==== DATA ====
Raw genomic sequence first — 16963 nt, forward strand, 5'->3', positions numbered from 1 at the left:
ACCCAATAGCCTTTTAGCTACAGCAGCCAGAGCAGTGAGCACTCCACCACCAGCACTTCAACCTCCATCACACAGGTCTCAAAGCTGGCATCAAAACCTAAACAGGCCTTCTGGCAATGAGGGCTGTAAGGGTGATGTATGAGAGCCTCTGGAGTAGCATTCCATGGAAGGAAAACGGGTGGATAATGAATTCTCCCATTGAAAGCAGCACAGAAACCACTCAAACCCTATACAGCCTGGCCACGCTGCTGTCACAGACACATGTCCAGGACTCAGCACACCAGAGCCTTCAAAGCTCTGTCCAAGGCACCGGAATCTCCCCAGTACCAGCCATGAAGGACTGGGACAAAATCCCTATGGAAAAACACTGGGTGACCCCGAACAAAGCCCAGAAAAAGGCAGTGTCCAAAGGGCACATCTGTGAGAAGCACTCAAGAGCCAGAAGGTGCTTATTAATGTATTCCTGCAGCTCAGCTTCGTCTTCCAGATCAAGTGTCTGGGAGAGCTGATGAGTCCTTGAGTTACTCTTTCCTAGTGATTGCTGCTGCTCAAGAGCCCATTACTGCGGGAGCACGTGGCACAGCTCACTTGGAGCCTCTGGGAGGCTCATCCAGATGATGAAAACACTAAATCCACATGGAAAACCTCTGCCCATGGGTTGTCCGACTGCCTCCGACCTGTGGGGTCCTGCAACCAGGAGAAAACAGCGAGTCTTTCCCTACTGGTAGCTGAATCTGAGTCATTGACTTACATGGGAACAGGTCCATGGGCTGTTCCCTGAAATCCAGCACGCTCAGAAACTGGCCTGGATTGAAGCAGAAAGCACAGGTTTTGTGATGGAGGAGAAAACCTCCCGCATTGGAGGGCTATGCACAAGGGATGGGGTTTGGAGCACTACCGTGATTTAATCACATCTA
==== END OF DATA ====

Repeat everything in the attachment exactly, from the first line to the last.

Raw genomic sequence first — 16963 nt, forward strand, 5'->3', positions numbered from 1 at the left:
ACCCAATAGCCTTTTAGCTACAGCAGCCAGAGCAGTGAGCACTCCACCACCAGCACTTCAACCTCCATCACACAGGTCTCAAAGCTGGCATCAAAACCTAAACAGGCCTTCTGGCAATGAGGGCTGTAAGGGTGATGTATGAGAGCCTCTGGAGTAGCATTCCATGGAAGGAAAACGGGTGGATAATGAATTCTCCCATTGAAAGCAGCACAGAAACCACTCAAACCCTATACAGCCTGGCCACGCTGCTGTCACAGACACATGTCCAGGACTCAGCACACCAGAGCCTTCAAAGCTCTGTCCAAGGCACCGGAATCTCCCCAGTACCAGCCATGAAGGACTGGGACAAAATCCCTATGGAAAAACACTGGGTGACCCCGAACAAAGCCCAGAAAAAGGCAGTGTCCAAAGGGCACATCTGTGAGAAGCACTCAAGAGCCAGAAGGTGCTTATTAATGTATTCCTGCAGCTCAGCTTCGTCTTCCAGATCAAGTGTCTGGGAGAGCTGATGAGTCCTTGAGTTACTCTTTCCTAGTGATTGCTGCTGCTCAAGAGCCCATTACTGCGGGAGCACGTGGCACAGCTCACTTGGAGCCTCTGGGAGGCTCATCCAGATGATGAAAACACTAAATCCACATGGAAAACCTCTGCCCATGGGTTGTCCGACTGCCTCCGACCTGTGGGGTCCTGCAACCAGGAGAAAACAGCGAGTCTTTCCCTACTGGTAGCTGAATCTGAGTCATTGACTTACATGGGAACAGGTCCATGGGCTGTTCCCTGAAATCCAGCACGCTCAGAAACTGGCCTGGATTGAAGCAGAAAGCACAGGTTTTGTGATGGAGGAGAAAACCTCCCGCATTGGAGGGCTATGCACAAGGGATGGGGTTTGGAGCACTACCGTGATTTAATCACATCTA